HONG KONG, Oct 9 (Reuters) – The submarine arms race is intensifying as China begins production of a new generation of nuclear-armed submarines that for the first time are expected to challenge growing efforts by the United States and its allies to track them down.
Regional defense analysts and attaches say evidence is mounting that China is on track to have its Type 096 ballistic missile submarine operational before the end of the decade, with breakthroughs in its quiet powered in part by Russian technology.
Research discussed at a conference in May at the US Naval War College and published in August by the college’s China Maritime Studies Institute predicts that monitoring new ships will be more difficult. This conclusion is credible, according to seven analysts and three defense attaches based in Asia.
“The Type 096 would be a nightmare,” said Christopher Carlson, a retired submariner, marine technical intelligence analyst, and one of the researchers. “It would be very difficult to detect them.”
Covert efforts to track Chinese nuclear-powered and armed ballistic missile submarines, known as SSBNs, are one of the primary drivers of increased deployments and contingency planning by the U.S. Navy and other militaries across the Indo-Pacific region. This drive is expected to intensify when the Type 096 enters service.
The Pentagon said in November that the Chinese Navy routinely conducts fully armed nuclear deterrent patrols with its old Type 094 boats outside Hainan Island in the South China Sea, similar to patrols that the United States, Britain, Russia and France have conducted for years.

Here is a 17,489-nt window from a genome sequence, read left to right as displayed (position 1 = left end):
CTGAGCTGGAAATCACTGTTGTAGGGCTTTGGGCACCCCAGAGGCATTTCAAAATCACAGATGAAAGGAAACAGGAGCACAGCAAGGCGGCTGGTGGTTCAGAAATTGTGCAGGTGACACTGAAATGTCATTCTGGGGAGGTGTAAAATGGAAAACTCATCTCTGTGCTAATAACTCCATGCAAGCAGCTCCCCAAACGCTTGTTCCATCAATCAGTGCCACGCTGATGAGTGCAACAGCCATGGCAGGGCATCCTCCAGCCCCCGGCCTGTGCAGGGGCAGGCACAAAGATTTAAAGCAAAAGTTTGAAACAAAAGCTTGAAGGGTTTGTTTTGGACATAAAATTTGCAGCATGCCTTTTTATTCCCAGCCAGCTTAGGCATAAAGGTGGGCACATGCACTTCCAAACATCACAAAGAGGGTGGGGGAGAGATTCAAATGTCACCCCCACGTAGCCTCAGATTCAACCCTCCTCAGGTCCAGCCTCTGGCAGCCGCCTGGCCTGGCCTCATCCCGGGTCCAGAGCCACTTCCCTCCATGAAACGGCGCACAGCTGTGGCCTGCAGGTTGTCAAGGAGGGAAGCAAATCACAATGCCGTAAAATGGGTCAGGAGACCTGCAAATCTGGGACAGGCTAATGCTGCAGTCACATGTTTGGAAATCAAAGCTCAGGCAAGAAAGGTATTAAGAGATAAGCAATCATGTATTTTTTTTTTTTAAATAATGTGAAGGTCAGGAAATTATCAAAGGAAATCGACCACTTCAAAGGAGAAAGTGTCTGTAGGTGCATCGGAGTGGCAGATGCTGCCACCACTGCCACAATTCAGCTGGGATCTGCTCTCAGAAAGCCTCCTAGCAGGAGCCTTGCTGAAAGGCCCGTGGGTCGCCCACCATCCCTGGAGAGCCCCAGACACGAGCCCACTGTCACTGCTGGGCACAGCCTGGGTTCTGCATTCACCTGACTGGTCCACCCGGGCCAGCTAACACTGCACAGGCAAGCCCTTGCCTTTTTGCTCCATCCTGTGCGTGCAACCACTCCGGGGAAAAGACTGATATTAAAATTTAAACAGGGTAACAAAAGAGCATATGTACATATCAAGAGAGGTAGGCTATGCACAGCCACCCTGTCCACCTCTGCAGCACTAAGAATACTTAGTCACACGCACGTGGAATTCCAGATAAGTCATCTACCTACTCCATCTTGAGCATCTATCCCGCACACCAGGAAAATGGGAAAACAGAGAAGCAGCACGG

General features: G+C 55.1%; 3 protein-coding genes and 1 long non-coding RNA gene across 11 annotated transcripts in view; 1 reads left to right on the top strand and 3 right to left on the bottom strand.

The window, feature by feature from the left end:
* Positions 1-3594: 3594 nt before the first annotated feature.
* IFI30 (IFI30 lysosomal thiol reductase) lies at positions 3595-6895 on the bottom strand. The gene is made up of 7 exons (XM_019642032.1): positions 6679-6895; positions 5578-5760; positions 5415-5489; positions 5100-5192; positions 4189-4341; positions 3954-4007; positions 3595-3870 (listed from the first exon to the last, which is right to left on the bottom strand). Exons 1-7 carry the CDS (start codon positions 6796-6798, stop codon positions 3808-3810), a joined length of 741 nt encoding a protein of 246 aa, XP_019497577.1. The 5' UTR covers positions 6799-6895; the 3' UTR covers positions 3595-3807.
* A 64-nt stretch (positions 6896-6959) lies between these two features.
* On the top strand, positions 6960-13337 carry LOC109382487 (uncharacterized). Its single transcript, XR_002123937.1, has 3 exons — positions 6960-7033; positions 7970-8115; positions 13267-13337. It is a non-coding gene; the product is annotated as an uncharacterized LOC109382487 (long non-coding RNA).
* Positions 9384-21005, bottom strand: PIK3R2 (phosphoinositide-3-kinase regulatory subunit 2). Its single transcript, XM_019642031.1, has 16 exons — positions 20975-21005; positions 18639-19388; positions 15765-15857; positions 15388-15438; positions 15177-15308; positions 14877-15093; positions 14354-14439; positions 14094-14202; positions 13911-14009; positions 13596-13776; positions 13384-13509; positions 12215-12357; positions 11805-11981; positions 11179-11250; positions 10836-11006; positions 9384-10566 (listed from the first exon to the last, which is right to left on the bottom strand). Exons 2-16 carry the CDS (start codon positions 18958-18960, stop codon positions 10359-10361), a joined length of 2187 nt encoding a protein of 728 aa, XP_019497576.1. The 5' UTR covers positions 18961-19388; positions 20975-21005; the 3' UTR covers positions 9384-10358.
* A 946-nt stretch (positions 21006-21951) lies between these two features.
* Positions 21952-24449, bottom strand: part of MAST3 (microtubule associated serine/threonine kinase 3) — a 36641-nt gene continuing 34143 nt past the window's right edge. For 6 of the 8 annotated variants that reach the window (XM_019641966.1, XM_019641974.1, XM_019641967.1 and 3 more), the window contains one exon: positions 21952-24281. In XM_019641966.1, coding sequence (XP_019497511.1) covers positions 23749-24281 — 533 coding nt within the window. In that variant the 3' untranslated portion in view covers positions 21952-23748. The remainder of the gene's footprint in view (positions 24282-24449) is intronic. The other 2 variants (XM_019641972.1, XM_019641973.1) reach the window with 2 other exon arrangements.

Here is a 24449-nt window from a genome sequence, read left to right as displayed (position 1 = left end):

But the Type 094 submarines, which carry China’s most advanced JL-3 submarine-launched missile, are relatively noisy — a major drawback for military submarines.
The newspaper indicates that the Type 096 submarine will be compared to modern Russian submarines in terms of stealth, sensors and weapons. She said the jump in capabilities would have “profound” implications for the United States and its allies in the Indo-Pacific region.
Based in part on Chinese military journals, internal letters of senior PLA officers and patent data, this paper charts more than 50 years of development of the PLA’s naval nuclear submarines.
Contains satellite images taken in November at the new Huludao shipyard in China showing pressure hull sections of a large submarine under construction. This puts construction on schedule to have the boats operational by 2030, a timeline mentioned in the Pentagon’s annual reports on the Chinese military.
The research also details potential breakthroughs in specific areas, including pump-jet propulsion and internal coolants, based on “copycat innovation” of Russian technology.
The Russian and Chinese Defense Ministries did not respond to Reuters’ requests for comment.
The ship will likely be much larger than the Type 094, allowing it to have an internal “raft” mounted on complex rubber struts to dampen engine noise and other sounds, similar to Russian designs.
Carlson told Reuters he did not believe China had obtained Russia’s “crown jewels” — its latest technology — but that it would produce a submarine stealthy enough to be compared to Moscow’s improved Akula submarines.
“We have a hard time finding and tracking improved Akulas as they are,” Carlson said.